Biomaterials

Introduction to “Bioactive glasses” for Glass: Then and Now, plus other ACerS collections

By Jonathon Foreman / April 8, 2022

As part of the IYoG celebrations, ACerS’ “Glass: Then and Now” series is highlighting ACerS journal articles each month that support advancement in glass science and technology. The focus this month is bioactive glasses. Plus, ACerS is offering several other collections on this topic.

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Unexpected starfish skeleton structure may help develop strong, lightweight ceramics

By Lisa McDonald / February 18, 2022

Marine creatures are a great source of inspiration for materials scientists looking to develop stronger and better structures. Researchers led by Virginia Tech found that the skeleton of the Protoreaster nodosus starfish offers valuable insights into designing porous calcium carbonate.

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Inorganic materials as disinfectants—new glass and clay-based samples demonstrate broad virus inactivation

By Lisa McDonald / February 15, 2022

Disinfectants based on inorganic materials have gained much attention recently due to setbacks with organic-based disinfectants. Researchers in Spain investigated the ability of a soda-lime glass and nanoparticle-embedded clay to inactive different types of viruses.

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Heartening advancements—researchers explore potential of inhalable particles to treat cardiovascular diseases

By Lisa McDonald / January 18, 2022

Inhalable medicine offers several advantages over injections. Researchers in Italy explored the development of inhalable drug-loaded calcium phosphate nanoparticles for treating myocardial cells in the heart.

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Beyond soft tissue—researchers investigate effect of low-level laser therapy on osseointegration of implants in rats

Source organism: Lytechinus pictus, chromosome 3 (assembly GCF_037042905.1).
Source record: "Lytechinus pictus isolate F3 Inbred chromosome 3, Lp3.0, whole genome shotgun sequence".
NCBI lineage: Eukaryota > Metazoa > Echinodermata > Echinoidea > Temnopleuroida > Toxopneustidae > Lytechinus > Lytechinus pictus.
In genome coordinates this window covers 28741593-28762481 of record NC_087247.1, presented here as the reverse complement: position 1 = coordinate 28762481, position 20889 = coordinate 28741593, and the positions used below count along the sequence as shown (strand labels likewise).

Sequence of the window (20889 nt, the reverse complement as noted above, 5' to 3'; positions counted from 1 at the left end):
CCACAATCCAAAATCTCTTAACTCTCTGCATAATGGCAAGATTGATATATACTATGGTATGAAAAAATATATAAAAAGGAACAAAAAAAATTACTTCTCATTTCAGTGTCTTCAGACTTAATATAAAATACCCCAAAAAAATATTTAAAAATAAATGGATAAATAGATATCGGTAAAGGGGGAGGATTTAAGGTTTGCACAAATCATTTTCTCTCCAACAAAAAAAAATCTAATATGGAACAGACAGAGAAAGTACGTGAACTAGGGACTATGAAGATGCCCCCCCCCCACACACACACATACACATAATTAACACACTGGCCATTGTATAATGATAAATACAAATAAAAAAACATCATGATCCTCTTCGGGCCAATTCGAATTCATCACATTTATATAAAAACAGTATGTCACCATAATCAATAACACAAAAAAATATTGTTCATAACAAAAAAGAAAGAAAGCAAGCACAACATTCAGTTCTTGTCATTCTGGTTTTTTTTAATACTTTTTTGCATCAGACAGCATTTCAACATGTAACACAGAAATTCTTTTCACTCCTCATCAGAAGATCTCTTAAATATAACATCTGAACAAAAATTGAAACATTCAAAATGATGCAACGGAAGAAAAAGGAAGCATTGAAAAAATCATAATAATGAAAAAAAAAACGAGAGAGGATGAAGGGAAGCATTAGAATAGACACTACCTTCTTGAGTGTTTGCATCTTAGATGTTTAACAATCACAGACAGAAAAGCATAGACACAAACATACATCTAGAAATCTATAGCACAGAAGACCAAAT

By Lisa McDonald / November 12, 2021

Low-level laser therapy is typically used to treat soft tissue injuries and diseases. Researchers in Brazil and Ecuador explored the potential of the technique to treat bone defects instead, specifically by improving osseointegration of implants in brown rats.

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Speeding detection of disease—three groups present novel sensors for COVID-19 diagnosis

By Lisa McDonald / November 9, 2021

Barriers to commercialization are not stopping scientists from developing new and improved methods for rapid testing of COVID-19. In today’s CTT, we look at three recent studies furthering research in this area.

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From wound healing to surface disinfectant, researchers expand the potential of cerium oxide nanoparticles in medical applications

By Lisa McDonald / September 21, 2021

Cerium oxide nanoparticles have gained attention in biological fields due to their unique properties, including the ability to act as both an oxidation catalyst and reduction catalyst. In two new papers, researchers at the University of Central Florida explore the potential of these nanoparticles in wound healing and as a surface disinfectant.

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Fishy origins: Researchers derive calcium phosphate bioceramics from salmon fish bone wastes

By Lisa McDonald / September 7, 2021

Compared to other meats, fish remains a relatively underutilized waste source in rendering processes. An international team of researchers investigated the possibility of deriving calcium phosphate bioceramics from salmon fish bone wastes.

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Borate-based bioactive glass improves treatment of diabetic foot ulcers

By Lisa McDonald / September 3, 2021

Improving treatment of chronic diabetic foot ulcers can prevent the need for amputation. Researchers explored using a new borate-based bioactive glass to improve the rate of wound healing.

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Science imitating life: Biomimetics for human health purposes

By Jonathon Foreman / August 6, 2021

Biomimetics is the scientific research and development of human-made materials, parts, and products that emulate naturally occurring biological systems. Three recent ACerS journal articles look at biomimetics used for human health purposes, including cleaning water, in implants, and replacing bone.

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